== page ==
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Neurodegenerative and neurodevelopmental diseases, stroke and traumatic brain injury are devastating conditions. The development of new treatment relies on coaxing remaining cells in the brain and nervous system to repair and replace injured or damaged cells. The Neuroregeneration program at ICE (NeuroICE) investigates a broad range of research topics to push the field faster and closer toward clinical treatments. To this end, NeuroICE researchers study neuroregeneration, neuronal cell death and survival, cell fate specification, embryonic and adult stem cells, synapse formation, axonal and dendritic targeting, neuronal development, and regulation of gene expression. The work is relevant to many disorders of the nervous system including autism and schizophrenia, major depression, bipolar disease, Parkinson’s disease, stroke, peripheral nerve disease and chronic pain.
The Neuroregeneration Program at Johns Hopkins’ Institute for Cell Engineering
Researcher Valina Dawson introduces the Neuroregeneration Program, where scientists study causes and potential treatments for conditions such as Parkinson’s and stroke.
- Shaida Andrabi, Ph.D.
- Seth Blackshaw, Ph.D.
- Ted Dawson, M.D., Ph.D.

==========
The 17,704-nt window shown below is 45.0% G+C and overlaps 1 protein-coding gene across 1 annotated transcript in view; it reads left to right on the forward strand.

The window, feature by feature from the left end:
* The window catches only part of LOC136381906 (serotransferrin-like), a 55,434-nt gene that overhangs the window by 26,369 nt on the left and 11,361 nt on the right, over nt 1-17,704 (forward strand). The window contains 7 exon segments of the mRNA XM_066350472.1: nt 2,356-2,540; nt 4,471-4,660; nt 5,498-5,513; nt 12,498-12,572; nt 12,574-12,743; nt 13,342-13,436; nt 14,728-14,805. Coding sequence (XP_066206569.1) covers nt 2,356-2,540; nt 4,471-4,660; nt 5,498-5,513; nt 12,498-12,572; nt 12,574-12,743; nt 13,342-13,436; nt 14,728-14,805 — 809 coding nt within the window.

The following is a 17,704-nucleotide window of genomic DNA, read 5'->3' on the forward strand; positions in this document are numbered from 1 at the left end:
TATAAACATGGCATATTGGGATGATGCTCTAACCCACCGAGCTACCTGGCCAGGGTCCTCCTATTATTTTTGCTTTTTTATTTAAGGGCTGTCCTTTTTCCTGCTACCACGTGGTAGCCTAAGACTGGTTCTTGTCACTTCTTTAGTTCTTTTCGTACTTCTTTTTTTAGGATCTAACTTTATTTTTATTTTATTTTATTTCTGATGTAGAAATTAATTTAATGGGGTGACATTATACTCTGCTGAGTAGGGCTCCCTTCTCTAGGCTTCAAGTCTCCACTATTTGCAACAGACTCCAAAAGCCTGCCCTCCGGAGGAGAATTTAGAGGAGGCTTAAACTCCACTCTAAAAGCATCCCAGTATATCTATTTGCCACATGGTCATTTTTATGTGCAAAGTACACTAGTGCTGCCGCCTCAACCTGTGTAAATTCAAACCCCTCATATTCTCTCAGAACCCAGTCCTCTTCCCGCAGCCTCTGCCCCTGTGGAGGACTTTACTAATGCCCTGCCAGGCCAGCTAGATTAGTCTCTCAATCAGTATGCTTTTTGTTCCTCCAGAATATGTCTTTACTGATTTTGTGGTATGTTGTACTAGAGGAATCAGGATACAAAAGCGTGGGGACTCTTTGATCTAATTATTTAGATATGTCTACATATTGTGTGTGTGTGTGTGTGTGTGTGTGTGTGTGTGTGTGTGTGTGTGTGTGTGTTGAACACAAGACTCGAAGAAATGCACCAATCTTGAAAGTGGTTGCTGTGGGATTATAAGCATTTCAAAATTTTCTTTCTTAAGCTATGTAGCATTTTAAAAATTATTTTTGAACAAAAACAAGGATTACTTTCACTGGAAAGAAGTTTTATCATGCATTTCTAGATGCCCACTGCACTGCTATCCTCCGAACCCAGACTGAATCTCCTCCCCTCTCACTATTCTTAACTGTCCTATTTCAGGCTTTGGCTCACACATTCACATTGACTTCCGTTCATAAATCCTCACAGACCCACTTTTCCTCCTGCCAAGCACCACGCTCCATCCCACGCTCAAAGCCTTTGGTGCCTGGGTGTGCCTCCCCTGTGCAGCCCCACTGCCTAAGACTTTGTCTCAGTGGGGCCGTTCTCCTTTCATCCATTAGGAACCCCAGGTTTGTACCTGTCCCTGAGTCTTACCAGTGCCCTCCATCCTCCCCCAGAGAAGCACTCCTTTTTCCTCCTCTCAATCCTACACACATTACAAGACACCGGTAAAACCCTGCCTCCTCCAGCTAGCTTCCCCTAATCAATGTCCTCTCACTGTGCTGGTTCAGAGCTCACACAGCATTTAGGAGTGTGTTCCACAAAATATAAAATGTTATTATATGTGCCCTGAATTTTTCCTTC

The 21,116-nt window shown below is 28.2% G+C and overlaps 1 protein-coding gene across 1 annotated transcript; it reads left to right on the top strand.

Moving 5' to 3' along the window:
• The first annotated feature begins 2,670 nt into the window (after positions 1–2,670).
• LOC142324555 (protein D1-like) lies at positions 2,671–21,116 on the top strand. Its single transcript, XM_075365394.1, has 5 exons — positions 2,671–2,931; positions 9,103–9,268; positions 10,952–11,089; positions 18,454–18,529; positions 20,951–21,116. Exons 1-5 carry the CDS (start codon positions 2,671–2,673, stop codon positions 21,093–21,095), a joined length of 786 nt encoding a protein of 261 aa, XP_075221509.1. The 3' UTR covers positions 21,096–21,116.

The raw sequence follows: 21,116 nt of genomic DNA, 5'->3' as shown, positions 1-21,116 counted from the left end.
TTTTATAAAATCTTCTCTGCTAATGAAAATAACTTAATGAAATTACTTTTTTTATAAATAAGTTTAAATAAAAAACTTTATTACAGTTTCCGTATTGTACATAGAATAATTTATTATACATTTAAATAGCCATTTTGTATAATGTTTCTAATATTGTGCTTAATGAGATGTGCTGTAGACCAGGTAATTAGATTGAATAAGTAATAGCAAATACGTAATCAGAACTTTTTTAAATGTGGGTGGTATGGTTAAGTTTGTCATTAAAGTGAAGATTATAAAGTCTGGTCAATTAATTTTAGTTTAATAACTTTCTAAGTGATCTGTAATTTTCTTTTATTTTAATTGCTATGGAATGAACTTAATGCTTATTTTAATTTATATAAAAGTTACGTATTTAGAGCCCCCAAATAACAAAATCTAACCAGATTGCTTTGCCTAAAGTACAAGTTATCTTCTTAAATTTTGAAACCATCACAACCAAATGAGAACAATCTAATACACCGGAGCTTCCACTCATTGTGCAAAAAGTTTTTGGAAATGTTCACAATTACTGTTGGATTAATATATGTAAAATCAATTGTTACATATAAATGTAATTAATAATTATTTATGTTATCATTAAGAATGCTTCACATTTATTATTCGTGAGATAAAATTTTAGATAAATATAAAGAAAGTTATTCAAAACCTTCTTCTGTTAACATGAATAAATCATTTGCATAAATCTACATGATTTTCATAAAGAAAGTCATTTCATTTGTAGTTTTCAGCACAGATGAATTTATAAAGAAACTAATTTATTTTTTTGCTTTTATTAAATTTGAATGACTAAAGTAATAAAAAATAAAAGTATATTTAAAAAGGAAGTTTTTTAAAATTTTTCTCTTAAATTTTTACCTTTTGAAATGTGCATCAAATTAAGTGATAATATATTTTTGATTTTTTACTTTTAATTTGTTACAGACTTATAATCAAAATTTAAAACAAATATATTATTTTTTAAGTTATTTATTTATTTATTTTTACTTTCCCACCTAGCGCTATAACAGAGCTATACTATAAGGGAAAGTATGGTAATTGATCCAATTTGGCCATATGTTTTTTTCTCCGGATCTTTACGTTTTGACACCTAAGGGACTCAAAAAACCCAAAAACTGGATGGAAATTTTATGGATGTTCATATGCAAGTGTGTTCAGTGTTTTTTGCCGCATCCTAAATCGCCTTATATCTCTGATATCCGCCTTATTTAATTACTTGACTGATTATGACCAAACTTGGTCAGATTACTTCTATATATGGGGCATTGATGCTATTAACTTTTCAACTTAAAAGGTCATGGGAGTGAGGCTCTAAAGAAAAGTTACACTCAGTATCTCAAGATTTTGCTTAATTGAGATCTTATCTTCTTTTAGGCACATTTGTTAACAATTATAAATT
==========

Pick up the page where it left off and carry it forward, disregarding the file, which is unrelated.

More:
- Valina Dawson, Ph.D., Director
- Han Seok Ko, Ph.D.
- Gabsang Lee, D.V.M., Ph.D.
- Guo-li Ming, M.D., Ph.D.
- Jonathan Schneck, M.D., Ph.D.
- Gregg Semenza, M.D., Ph.D.
- Hongjun Song, Ph.D.
Neurons Constantly Rewrite Their DNA
Johns Hopkins scientists have discovered that neurons are risk takers: They use minor “DNA surgeries” to toggle their activity levels all day, every day.
Stem Cells Reveal How Illness-Linked Genetic Variation Affects Neurons
A genetic variation linked to schizophrenia, bipolar disorder and severe depression wreaks havoc on connections among neurons in the developing brain, a team of researchers reports.
Schizophrenia-Associated Gene Variation Affects Brain Cell Development
Johns Hopkins researchers have begun to connect the dots between a schizophrenia-linked genetic variation and its effect on the developing brain.
New Type Of Protein Action Found To Regulate Development
Johns Hopkins researchers report they have figured out how the aptly named protein Botch blocks the signaling protein called Notch, which helps regulate development.
Researchers Pinpoint Protein Crucial For Development Of Biological Rhythms In Mice
Johns Hopkins researchers report that they have identified a protein essential to the formation of the tiny brain region in mice that coordinates sleep-wake cycles and other so-called circadian rhythms.